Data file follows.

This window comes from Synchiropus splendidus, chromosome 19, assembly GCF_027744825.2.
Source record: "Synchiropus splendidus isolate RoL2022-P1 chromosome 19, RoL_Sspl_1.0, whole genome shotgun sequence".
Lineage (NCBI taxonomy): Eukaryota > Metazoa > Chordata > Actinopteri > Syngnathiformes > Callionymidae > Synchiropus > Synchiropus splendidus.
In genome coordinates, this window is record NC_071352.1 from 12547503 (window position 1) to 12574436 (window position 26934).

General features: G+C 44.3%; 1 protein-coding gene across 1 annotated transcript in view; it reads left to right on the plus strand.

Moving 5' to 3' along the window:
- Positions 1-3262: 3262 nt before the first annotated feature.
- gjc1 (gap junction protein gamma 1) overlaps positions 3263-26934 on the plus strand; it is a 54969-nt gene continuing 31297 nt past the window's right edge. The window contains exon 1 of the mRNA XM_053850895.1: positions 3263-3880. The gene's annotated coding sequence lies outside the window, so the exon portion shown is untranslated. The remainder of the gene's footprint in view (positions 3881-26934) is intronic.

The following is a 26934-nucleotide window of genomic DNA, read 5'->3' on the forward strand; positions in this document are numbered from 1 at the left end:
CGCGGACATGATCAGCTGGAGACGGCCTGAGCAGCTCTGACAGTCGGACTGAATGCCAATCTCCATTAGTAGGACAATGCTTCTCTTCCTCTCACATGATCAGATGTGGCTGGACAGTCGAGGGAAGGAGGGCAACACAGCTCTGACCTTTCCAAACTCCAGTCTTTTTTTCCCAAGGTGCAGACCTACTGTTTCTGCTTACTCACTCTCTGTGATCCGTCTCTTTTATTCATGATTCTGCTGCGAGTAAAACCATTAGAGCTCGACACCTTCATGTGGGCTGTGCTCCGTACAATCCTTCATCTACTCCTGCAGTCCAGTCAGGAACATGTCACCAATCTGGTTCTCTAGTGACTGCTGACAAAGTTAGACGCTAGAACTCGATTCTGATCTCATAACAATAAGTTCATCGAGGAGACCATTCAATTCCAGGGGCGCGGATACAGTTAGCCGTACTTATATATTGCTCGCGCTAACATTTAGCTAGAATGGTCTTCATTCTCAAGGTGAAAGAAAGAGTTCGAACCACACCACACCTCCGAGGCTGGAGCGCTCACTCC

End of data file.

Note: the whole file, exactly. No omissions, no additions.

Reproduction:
This window comes from Synchiropus splendidus, chromosome 19, assembly GCF_027744825.2.
Source record: "Synchiropus splendidus isolate RoL2022-P1 chromosome 19, RoL_Sspl_1.0, whole genome shotgun sequence".
Lineage (NCBI taxonomy): Eukaryota > Metazoa > Chordata > Actinopteri > Syngnathiformes > Callionymidae > Synchiropus > Synchiropus splendidus.
In genome coordinates, this window is record NC_071352.1 from 12547503 (window position 1) to 12574436 (window position 26934).

General features: G+C 44.3%; 1 protein-coding gene across 1 annotated transcript in view; it reads left to right on the plus strand.

Moving 5' to 3' along the window:
- Positions 1-3262: 3262 nt before the first annotated feature.
- gjc1 (gap junction protein gamma 1) overlaps positions 3263-26934 on the plus strand; it is a 54969-nt gene continuing 31297 nt past the window's right edge. The window contains exon 1 of the mRNA XM_053850895.1: positions 3263-3880. The gene's annotated coding sequence lies outside the window, so the exon portion shown is untranslated. The remainder of the gene's footprint in view (positions 3881-26934) is intronic.

The following is a 26934-nucleotide window of genomic DNA, read 5'->3' on the forward strand; positions in this document are numbered from 1 at the left end:
CGCGGACATGATCAGCTGGAGACGGCCTGAGCAGCTCTGACAGTCGGACTGAATGCCAATCTCCATTAGTAGGACAATGCTTCTCTTCCTCTCACATGATCAGATGTGGCTGGACAGTCGAGGGAAGGAGGGCAACACAGCTCTGACCTTTCCAAACTCCAGTCTTTTTTTCCCAAGGTGCAGACCTACTGTTTCTGCTTACTCACTCTCTGTGATCCGTCTCTTTTATTCATGATTCTGCTGCGAGTAAAACCATTAGAGCTCGACACCTTCATGTGGGCTGTGCTCCGTACAATCCTTCATCTACTCCTGCAGTCCAGTCAGGAACATGTCACCAATCTGGTTCTCTAGTGACTGCTGACAAAGTTAGACGCTAGAACTCGATTCTGATCTCATAACAATAAGTTCATCGAGGAGACCATTCAATTCCAGGGGCGCGGATACAGTTAGCCGTACTTATATATTGCTCGCGCTAACATTTAGCTAGAATGGTCTTCATTCTCAAGGTGAAAGAAAGAGTTCGAACCACACCACACCTCCGAGGCTGGAGCGCTCACTCC